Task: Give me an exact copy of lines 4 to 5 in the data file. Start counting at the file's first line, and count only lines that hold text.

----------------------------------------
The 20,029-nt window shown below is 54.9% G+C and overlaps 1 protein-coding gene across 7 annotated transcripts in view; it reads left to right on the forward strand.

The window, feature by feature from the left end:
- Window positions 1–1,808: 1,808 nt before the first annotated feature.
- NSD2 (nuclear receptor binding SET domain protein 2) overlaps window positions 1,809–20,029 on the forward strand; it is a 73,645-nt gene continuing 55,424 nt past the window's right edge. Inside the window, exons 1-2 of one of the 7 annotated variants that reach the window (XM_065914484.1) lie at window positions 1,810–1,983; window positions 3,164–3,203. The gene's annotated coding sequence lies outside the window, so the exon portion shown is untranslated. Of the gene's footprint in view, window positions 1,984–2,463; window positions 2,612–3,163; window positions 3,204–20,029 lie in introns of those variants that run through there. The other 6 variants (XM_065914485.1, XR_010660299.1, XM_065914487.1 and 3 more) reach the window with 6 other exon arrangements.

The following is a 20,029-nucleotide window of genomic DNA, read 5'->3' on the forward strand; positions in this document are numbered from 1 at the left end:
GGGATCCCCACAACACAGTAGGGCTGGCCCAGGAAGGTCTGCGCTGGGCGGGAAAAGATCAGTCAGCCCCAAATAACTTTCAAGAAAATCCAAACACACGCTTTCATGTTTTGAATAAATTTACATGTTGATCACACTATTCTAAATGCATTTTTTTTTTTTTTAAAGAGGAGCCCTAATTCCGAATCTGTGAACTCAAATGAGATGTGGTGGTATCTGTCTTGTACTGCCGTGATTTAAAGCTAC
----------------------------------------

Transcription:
- NSD2 (nuclear receptor binding SET domain protein 2) overlaps window positions 1,809–20,029 on the forward strand; it is a 73,645-nt gene continuing 55,424 nt past the window's right edge. Inside the window, exons 1-2 of one of the 7 annotated variants that reach the window (XM_065914484.1) lie at window positions 1,810–1,983; window positions 3,164–3,203. The gene's annotated coding sequence lies outside the window, so the exon portion shown is untranslated. Of the gene's footprint in view, window positions 1,984–2,463; window positions 2,612–3,163; window positions 3,204–20,029 lie in introns of those variants that run through there. The other 6 variants (XM_065914485.1, XR_010660299.1, XM_065914487.1 and 3 more) reach the window with 6 other exon arrangements.

The following is a 20,029-nucleotide window of genomic DNA, read 5'->3' on the forward strand; positions in this document are numbered from 1 at the left end: